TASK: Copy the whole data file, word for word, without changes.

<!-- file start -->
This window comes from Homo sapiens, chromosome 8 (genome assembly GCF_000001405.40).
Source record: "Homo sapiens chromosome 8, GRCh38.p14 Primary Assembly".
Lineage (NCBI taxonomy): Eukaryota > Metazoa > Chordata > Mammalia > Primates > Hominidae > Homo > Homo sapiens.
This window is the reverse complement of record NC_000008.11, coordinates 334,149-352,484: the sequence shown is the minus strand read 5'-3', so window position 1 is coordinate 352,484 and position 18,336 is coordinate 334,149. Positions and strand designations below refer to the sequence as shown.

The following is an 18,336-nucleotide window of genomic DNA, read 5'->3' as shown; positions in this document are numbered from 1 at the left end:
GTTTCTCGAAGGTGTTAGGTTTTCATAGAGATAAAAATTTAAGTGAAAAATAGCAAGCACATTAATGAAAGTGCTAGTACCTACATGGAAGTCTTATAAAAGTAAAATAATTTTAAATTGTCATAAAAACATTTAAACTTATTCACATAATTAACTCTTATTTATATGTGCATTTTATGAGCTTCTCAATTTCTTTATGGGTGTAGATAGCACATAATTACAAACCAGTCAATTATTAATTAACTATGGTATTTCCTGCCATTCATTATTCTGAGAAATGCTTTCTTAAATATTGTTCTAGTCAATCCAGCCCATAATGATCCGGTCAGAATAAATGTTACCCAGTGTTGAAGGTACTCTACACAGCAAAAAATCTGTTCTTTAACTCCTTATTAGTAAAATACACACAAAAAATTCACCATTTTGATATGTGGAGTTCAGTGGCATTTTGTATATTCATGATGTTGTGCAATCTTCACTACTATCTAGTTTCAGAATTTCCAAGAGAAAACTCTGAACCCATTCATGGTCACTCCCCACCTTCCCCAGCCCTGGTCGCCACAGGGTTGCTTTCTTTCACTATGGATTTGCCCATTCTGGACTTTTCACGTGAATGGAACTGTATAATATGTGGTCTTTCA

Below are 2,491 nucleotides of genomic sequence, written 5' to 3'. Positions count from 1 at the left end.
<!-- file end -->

This window comes from Homo sapiens, chromosome 8 (genome assembly GCF_000001405.40).
Source record: "Homo sapiens chromosome 8, GRCh38.p14 Primary Assembly".
Lineage (NCBI taxonomy): Eukaryota > Metazoa > Chordata > Mammalia > Primates > Hominidae > Homo > Homo sapiens.
This window is the reverse complement of record NC_000008.11, coordinates 334,149-352,484: the sequence shown is the minus strand read 5'-3', so window position 1 is coordinate 352,484 and position 18,336 is coordinate 334,149. Positions and strand designations below refer to the sequence as shown.

The following is an 18,336-nucleotide window of genomic DNA, read 5'->3' as shown; positions in this document are numbered from 1 at the left end:
GTTTCTCGAAGGTGTTAGGTTTTCATAGAGATAAAAATTTAAGTGAAAAATAGCAAGCACATTAATGAAAGTGCTAGTACCTACATGGAAGTCTTATAAAAGTAAAATAATTTTAAATTGTCATAAAAACATTTAAACTTATTCACATAATTAACTCTTATTTATATGTGCATTTTATGAGCTTCTCAATTTCTTTATGGGTGTAGATAGCACATAATTACAAACCAGTCAATTATTAATTAACTATGGTATTTCCTGCCATTCATTATTCTGAGAAATGCTTTCTTAAATATTGTTCTAGTCAATCCAGCCCATAATGATCCGGTCAGAATAAATGTTACCCAGTGTTGAAGGTACTCTACACAGCAAAAAATCTGTTCTTTAACTCCTTATTAGTAAAATACACACAAAAAATTCACCATTTTGATATGTGGAGTTCAGTGGCATTTTGTATATTCATGATGTTGTGCAATCTTCACTACTATCTAGTTTCAGAATTTCCAAGAGAAAACTCTGAACCCATTCATGGTCACTCCCCACCTTCCCCAGCCCTGGTCGCCACAGGGTTGCTTTCTTTCACTATGGATTTGCCCATTCTGGACTTTTCACGTGAATGGAACTGTATAATATGTGGTCTTTCA

Below are 2,491 nucleotides of genomic sequence, written 5' to 3'. Positions count from 1 at the left end.